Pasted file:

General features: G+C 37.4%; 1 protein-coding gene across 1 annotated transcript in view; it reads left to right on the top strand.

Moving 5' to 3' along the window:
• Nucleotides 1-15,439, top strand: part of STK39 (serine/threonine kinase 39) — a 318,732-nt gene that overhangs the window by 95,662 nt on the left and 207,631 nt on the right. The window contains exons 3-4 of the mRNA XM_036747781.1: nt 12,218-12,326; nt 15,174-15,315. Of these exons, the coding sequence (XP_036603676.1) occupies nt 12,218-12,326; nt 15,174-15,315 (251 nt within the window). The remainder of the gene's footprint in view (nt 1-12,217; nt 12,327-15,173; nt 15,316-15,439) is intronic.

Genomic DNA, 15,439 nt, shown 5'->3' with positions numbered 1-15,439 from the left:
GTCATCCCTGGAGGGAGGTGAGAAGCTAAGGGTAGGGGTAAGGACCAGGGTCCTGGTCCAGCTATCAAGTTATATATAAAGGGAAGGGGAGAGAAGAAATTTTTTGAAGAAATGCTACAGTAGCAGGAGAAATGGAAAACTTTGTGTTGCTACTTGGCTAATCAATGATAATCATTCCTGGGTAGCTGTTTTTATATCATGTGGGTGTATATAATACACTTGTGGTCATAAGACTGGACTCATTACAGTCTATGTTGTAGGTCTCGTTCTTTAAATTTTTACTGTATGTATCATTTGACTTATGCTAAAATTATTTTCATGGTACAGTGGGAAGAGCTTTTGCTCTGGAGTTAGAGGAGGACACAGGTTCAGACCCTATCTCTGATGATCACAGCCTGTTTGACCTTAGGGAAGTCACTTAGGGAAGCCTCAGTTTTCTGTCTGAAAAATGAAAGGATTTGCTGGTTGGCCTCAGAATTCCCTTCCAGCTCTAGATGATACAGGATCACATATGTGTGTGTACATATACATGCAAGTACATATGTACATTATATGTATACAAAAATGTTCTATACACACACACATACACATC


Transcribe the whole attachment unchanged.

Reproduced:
General features: G+C 37.4%; 1 protein-coding gene across 1 annotated transcript in view; it reads left to right on the top strand.

Moving 5' to 3' along the window:
• Nucleotides 1-15,439, top strand: part of STK39 (serine/threonine kinase 39) — a 318,732-nt gene that overhangs the window by 95,662 nt on the left and 207,631 nt on the right. The window contains exons 3-4 of the mRNA XM_036747781.1: nt 12,218-12,326; nt 15,174-15,315. Of these exons, the coding sequence (XP_036603676.1) occupies nt 12,218-12,326; nt 15,174-15,315 (251 nt within the window). The remainder of the gene's footprint in view (nt 1-12,217; nt 12,327-15,173; nt 15,316-15,439) is intronic.

Genomic DNA, 15,439 nt, shown 5'->3' with positions numbered 1-15,439 from the left:
GTCATCCCTGGAGGGAGGTGAGAAGCTAAGGGTAGGGGTAAGGACCAGGGTCCTGGTCCAGCTATCAAGTTATATATAAAGGGAAGGGGAGAGAAGAAATTTTTTGAAGAAATGCTACAGTAGCAGGAGAAATGGAAAACTTTGTGTTGCTACTTGGCTAATCAATGATAATCATTCCTGGGTAGCTGTTTTTATATCATGTGGGTGTATATAATACACTTGTGGTCATAAGACTGGACTCATTACAGTCTATGTTGTAGGTCTCGTTCTTTAAATTTTTACTGTATGTATCATTTGACTTATGCTAAAATTATTTTCATGGTACAGTGGGAAGAGCTTTTGCTCTGGAGTTAGAGGAGGACACAGGTTCAGACCCTATCTCTGATGATCACAGCCTGTTTGACCTTAGGGAAGTCACTTAGGGAAGCCTCAGTTTTCTGTCTGAAAAATGAAAGGATTTGCTGGTTGGCCTCAGAATTCCCTTCCAGCTCTAGATGATACAGGATCACATATGTGTGTGTACATATACATGCAAGTACATATGTACATTATATGTATACAAAAATGTTCTATACACACACACATACACATC